This article came from the Chronicle published November 2010
THE HAM HILL STONE CHURCHYARD CROSS AT DRAYTON
Brian & Moira Gittos
‘Cross in the churchyard; C15, clearly re-cut in the C17. See the drapery of St Michael, the swags on the plinth of the figure, and the ball-finial on the cross.’
With these words the first edition of Pevsner’s Buildings England: South and West Somerset dismisses the churchyard cross at Drayton (near Muchelney).1 Was he right?
The cross in question (see Pl. 76) stands within the churchyard on the south side of the church and is carved from Ham Hill stone. It stands in its socket, a substantial block of stone, atop a stack of three graduated steps, and these are also cut from Ham Hill stone. The shaft is made from two long pieces of stone, set on end, and is topped by a ball sitting on a moulded cap. The corners of the shaft have been carved into attached square-section shafts and between them, each face of the shaft has been very slightly dished. The only addition decoration is on the south face where a boldly carved figure group is (now) the dominant feature of the entire cross.
The group is carefully designed and executed to be within the width of the shaft but the vigour and coherency achieved converts what could have been a flat and lifeless composition into a considerable sculptural achievement. The central figure of the group is a representation of St Michael, his wings neatly folded behind him but with his right, sword-wielding, arm raised to strike the lethal blow across the neck of the wyvern on which he tramples. His right foot stands on the wyvern’s back but his left steadies the neck for the blow. The wyvern himself, meanwhile, with his tail curled up around St Michael’s legs, bites the bottom of the shield in St Michael’s left hand. Over St Michael’s head is a fine nodding ogee canopy with, in view of the space available, just two leafy crockets. It once had a finial as well but this has been lost. Below the fight is a bracket and kneeling below it are two figures, their hands raised in supplication.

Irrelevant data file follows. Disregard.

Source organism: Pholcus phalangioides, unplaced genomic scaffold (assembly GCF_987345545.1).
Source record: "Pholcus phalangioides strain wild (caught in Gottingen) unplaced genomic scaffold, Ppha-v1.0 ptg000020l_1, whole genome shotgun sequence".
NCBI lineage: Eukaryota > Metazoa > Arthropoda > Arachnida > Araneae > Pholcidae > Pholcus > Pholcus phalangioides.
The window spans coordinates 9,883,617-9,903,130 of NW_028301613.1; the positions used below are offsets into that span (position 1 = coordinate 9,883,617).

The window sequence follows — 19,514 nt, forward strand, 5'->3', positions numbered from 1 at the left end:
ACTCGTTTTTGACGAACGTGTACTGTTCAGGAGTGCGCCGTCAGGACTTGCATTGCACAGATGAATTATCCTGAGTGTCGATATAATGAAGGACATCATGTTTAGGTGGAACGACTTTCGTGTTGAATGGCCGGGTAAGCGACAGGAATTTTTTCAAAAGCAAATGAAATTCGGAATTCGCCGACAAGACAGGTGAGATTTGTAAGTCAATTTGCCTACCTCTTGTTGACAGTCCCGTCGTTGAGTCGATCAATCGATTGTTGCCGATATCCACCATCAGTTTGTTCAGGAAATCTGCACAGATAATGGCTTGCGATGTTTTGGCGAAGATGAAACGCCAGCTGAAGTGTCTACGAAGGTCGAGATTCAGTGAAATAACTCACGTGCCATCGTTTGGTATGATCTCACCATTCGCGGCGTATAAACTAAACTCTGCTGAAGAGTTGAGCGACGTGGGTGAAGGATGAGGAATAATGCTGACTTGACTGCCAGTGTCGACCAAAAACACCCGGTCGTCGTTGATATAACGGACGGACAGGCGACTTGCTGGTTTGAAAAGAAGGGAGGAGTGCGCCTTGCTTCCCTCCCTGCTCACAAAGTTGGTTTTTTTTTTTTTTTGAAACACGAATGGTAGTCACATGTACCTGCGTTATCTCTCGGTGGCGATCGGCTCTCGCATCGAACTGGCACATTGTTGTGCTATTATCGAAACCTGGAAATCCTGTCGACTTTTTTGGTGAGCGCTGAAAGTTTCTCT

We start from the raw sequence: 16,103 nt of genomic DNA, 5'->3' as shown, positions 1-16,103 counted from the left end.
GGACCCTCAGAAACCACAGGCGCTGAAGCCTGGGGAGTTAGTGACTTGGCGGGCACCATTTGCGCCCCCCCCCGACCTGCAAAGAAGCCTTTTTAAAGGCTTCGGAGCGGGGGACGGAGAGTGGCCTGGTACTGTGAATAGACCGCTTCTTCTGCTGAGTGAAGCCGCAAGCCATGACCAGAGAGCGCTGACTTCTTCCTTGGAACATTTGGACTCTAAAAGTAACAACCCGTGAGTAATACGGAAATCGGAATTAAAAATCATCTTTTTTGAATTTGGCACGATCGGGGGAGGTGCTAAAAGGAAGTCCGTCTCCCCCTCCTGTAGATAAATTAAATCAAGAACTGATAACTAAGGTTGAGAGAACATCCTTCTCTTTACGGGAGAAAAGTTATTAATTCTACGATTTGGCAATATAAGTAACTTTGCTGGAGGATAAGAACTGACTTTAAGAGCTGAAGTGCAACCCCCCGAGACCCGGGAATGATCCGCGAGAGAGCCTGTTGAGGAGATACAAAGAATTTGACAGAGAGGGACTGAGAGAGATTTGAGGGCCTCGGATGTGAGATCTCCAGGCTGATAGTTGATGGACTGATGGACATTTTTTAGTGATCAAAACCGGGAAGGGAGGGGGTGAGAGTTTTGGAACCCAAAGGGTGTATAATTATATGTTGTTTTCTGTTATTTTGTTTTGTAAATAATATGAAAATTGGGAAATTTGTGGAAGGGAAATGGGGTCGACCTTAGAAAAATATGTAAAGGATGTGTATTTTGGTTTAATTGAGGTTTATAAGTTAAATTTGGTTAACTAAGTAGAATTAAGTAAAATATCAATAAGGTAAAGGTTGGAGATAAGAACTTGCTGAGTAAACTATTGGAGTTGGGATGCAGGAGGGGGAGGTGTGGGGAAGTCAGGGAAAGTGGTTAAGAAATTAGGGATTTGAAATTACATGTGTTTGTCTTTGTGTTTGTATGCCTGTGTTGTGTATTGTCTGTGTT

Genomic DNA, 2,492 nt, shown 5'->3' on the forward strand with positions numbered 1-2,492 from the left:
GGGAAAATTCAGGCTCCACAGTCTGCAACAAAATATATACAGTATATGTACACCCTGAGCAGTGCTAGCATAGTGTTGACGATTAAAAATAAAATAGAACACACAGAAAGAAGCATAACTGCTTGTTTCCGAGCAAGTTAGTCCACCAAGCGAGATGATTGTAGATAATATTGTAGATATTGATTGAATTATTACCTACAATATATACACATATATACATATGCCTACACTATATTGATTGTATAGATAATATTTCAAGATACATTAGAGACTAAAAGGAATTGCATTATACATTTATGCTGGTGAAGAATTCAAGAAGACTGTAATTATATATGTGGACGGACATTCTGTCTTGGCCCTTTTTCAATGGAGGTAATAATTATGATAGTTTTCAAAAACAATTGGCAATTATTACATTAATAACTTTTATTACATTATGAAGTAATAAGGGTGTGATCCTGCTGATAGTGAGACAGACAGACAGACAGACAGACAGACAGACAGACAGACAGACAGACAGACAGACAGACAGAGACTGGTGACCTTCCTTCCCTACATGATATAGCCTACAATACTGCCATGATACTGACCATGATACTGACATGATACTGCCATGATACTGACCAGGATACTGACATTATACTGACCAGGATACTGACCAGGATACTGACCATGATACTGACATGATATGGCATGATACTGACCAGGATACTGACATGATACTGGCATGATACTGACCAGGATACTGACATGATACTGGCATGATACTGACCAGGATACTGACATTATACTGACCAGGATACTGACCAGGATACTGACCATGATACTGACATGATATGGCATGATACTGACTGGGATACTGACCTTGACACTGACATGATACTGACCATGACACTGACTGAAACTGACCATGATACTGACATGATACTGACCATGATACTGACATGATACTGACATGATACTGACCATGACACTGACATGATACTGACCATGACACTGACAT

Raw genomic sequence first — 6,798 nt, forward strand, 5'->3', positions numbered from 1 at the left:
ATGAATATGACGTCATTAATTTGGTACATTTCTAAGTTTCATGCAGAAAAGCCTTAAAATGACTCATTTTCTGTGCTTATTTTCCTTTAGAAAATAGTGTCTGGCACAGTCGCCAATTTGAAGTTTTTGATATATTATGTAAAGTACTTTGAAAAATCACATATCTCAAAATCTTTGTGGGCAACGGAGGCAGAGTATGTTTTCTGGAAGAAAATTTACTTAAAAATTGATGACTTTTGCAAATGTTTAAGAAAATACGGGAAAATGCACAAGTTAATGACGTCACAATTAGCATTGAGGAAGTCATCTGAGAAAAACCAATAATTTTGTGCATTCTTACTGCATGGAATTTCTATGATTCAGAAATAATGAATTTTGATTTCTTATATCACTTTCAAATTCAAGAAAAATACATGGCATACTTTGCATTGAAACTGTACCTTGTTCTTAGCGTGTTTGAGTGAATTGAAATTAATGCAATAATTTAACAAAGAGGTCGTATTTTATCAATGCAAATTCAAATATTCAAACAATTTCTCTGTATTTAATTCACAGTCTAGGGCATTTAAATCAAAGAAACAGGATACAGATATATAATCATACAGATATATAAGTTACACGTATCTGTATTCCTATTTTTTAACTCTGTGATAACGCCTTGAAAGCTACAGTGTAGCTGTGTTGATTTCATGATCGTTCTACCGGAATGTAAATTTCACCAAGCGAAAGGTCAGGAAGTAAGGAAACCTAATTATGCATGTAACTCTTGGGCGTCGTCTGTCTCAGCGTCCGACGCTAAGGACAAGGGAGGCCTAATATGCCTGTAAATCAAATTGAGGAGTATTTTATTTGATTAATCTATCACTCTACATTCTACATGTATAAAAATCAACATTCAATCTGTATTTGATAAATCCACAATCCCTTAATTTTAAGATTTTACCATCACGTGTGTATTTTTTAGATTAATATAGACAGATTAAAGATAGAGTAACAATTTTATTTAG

So what can be made of all of this? The two donor figures are what Pevsner interpreted as ‘swags’ but rather than being a seventeenth-century stylistic feature, they are recognisably dressed in later fourteenth-century style. Their hands are raised in prayer and these are representations of the people who paid for the cross. The drapery of St Michael is acceptable for the fourteenth-century and so the only later modification appears to be the replacement of the original cross head with a ball finial. The is a series of medieval churchyard grosses in Ham Hill stone with figures carved on their stems. In Somerset, other examples are at Barton St David, Bishops Lydiard, Broadway, Crowcombe, Heathfield and Montacute. The last of these has a donor figure on the south face. The crosses are mostly weathered and damaged. after centuries of exposure to the elements but there is no doubt that the Drayton cross was one of the most well executed and is also one of the best preserved. Julian Orbach, who is editing the revision of the Pevsner for the area, has already drafted an appropriate revision.
1 Pevsner, N. Buildings of England: South and West Somerset, (Harmondsworth, 1958 repr. 1976) p.152.